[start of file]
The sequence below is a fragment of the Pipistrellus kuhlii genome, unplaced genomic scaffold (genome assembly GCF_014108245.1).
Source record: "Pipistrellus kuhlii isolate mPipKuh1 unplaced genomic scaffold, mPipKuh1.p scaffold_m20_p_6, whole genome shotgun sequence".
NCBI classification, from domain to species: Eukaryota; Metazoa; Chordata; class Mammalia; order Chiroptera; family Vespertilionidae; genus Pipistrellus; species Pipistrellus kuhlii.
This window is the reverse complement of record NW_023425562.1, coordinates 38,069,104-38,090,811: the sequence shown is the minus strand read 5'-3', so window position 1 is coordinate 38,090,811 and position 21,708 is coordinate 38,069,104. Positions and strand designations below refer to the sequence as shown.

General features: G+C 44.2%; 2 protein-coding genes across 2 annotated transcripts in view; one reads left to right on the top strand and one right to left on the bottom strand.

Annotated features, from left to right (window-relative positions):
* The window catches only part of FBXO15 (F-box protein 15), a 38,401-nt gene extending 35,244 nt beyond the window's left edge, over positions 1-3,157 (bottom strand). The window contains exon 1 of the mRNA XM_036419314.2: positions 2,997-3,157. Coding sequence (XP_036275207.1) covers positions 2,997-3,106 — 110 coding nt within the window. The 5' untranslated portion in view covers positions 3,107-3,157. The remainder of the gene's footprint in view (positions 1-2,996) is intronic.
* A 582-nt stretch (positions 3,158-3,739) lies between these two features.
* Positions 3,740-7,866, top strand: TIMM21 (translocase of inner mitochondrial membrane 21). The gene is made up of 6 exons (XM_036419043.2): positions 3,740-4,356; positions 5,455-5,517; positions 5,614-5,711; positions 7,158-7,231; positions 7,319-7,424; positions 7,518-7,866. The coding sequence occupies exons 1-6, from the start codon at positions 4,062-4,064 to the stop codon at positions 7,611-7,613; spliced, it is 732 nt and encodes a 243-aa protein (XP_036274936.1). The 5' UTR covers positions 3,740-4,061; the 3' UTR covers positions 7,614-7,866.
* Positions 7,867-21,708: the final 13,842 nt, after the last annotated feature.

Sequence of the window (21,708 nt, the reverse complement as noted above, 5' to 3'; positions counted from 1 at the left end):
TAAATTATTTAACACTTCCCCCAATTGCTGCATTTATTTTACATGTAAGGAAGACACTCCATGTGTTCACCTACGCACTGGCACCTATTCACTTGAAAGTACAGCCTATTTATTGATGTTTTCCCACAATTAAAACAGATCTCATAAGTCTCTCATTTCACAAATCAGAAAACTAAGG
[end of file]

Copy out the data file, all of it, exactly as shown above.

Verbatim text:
The sequence below is a fragment of the Pipistrellus kuhlii genome, unplaced genomic scaffold (genome assembly GCF_014108245.1).
Source record: "Pipistrellus kuhlii isolate mPipKuh1 unplaced genomic scaffold, mPipKuh1.p scaffold_m20_p_6, whole genome shotgun sequence".
NCBI classification, from domain to species: Eukaryota; Metazoa; Chordata; class Mammalia; order Chiroptera; family Vespertilionidae; genus Pipistrellus; species Pipistrellus kuhlii.
This window is the reverse complement of record NW_023425562.1, coordinates 38,069,104-38,090,811: the sequence shown is the minus strand read 5'-3', so window position 1 is coordinate 38,090,811 and position 21,708 is coordinate 38,069,104. Positions and strand designations below refer to the sequence as shown.

General features: G+C 44.2%; 2 protein-coding genes across 2 annotated transcripts in view; one reads left to right on the top strand and one right to left on the bottom strand.

Annotated features, from left to right (window-relative positions):
* The window catches only part of FBXO15 (F-box protein 15), a 38,401-nt gene extending 35,244 nt beyond the window's left edge, over positions 1-3,157 (bottom strand). The window contains exon 1 of the mRNA XM_036419314.2: positions 2,997-3,157. Coding sequence (XP_036275207.1) covers positions 2,997-3,106 — 110 coding nt within the window. The 5' untranslated portion in view covers positions 3,107-3,157. The remainder of the gene's footprint in view (positions 1-2,996) is intronic.
* A 582-nt stretch (positions 3,158-3,739) lies between these two features.
* Positions 3,740-7,866, top strand: TIMM21 (translocase of inner mitochondrial membrane 21). The gene is made up of 6 exons (XM_036419043.2): positions 3,740-4,356; positions 5,455-5,517; positions 5,614-5,711; positions 7,158-7,231; positions 7,319-7,424; positions 7,518-7,866. The coding sequence occupies exons 1-6, from the start codon at positions 4,062-4,064 to the stop codon at positions 7,611-7,613; spliced, it is 732 nt and encodes a 243-aa protein (XP_036274936.1). The 5' UTR covers positions 3,740-4,061; the 3' UTR covers positions 7,614-7,866.
* Positions 7,867-21,708: the final 13,842 nt, after the last annotated feature.

Sequence of the window (21,708 nt, the reverse complement as noted above, 5' to 3'; positions counted from 1 at the left end):
TAAATTATTTAACACTTCCCCCAATTGCTGCATTTATTTTACATGTAAGGAAGACACTCCATGTGTTCACCTACGCACTGGCACCTATTCACTTGAAAGTACAGCCTATTTATTGATGTTTTCCCACAATTAAAACAGATCTCATAAGTCTCTCATTTCACAAATCAGAAAACTAAGG